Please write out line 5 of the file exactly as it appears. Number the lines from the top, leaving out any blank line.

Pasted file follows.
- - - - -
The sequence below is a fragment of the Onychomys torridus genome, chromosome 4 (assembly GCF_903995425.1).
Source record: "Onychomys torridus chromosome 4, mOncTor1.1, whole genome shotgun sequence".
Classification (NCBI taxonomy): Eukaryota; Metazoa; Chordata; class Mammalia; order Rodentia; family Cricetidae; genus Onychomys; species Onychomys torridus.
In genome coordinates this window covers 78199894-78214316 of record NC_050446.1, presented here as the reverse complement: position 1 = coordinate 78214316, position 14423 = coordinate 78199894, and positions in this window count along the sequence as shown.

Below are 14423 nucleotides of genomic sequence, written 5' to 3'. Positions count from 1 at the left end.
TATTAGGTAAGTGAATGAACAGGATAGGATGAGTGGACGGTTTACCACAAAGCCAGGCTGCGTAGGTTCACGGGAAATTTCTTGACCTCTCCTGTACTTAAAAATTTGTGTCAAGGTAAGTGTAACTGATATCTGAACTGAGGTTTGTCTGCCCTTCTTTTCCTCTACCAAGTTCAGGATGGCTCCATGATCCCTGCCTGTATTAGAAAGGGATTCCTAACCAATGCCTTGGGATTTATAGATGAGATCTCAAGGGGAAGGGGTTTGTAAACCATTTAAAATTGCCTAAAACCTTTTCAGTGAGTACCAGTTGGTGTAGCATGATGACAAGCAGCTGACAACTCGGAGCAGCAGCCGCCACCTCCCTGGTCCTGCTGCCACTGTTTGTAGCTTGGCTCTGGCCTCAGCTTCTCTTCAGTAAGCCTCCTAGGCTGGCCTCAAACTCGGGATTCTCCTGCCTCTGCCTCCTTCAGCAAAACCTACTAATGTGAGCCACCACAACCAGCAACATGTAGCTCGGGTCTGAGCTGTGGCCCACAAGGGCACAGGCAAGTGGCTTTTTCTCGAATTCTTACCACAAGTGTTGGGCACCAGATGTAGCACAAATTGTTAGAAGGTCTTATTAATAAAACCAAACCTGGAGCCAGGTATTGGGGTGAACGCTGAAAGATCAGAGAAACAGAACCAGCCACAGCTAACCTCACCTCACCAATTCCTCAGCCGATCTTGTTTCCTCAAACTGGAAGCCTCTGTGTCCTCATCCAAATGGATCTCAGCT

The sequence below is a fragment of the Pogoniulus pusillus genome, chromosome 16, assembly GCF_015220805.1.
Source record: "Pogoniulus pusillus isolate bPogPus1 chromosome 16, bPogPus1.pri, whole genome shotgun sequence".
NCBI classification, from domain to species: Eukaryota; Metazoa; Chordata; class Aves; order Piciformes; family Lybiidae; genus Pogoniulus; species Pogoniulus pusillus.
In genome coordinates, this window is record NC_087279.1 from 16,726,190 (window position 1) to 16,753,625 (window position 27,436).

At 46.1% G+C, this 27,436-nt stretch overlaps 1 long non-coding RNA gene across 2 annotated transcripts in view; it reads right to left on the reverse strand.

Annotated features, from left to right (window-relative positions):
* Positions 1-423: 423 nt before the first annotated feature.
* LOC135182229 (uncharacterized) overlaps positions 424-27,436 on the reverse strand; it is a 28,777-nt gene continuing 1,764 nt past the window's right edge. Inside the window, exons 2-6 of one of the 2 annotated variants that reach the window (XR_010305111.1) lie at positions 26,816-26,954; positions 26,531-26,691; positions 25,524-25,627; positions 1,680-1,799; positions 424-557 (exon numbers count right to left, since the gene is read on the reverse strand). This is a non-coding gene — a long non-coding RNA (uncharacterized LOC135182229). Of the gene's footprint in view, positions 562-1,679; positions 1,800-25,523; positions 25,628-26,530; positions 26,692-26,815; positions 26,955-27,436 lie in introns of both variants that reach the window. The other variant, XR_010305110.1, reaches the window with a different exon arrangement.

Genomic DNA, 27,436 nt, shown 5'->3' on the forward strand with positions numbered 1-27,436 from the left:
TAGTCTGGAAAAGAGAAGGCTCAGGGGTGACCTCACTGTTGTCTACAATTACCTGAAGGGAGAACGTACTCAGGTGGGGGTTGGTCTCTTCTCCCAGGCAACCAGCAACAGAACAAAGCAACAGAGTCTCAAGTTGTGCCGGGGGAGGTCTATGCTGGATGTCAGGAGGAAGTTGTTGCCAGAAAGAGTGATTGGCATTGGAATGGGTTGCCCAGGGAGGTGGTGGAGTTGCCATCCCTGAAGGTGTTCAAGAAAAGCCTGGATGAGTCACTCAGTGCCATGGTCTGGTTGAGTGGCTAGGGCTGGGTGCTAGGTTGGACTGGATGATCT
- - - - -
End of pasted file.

Below are 14423 nucleotides of genomic sequence, written 5' to 3'. Positions count from 1 at the left end.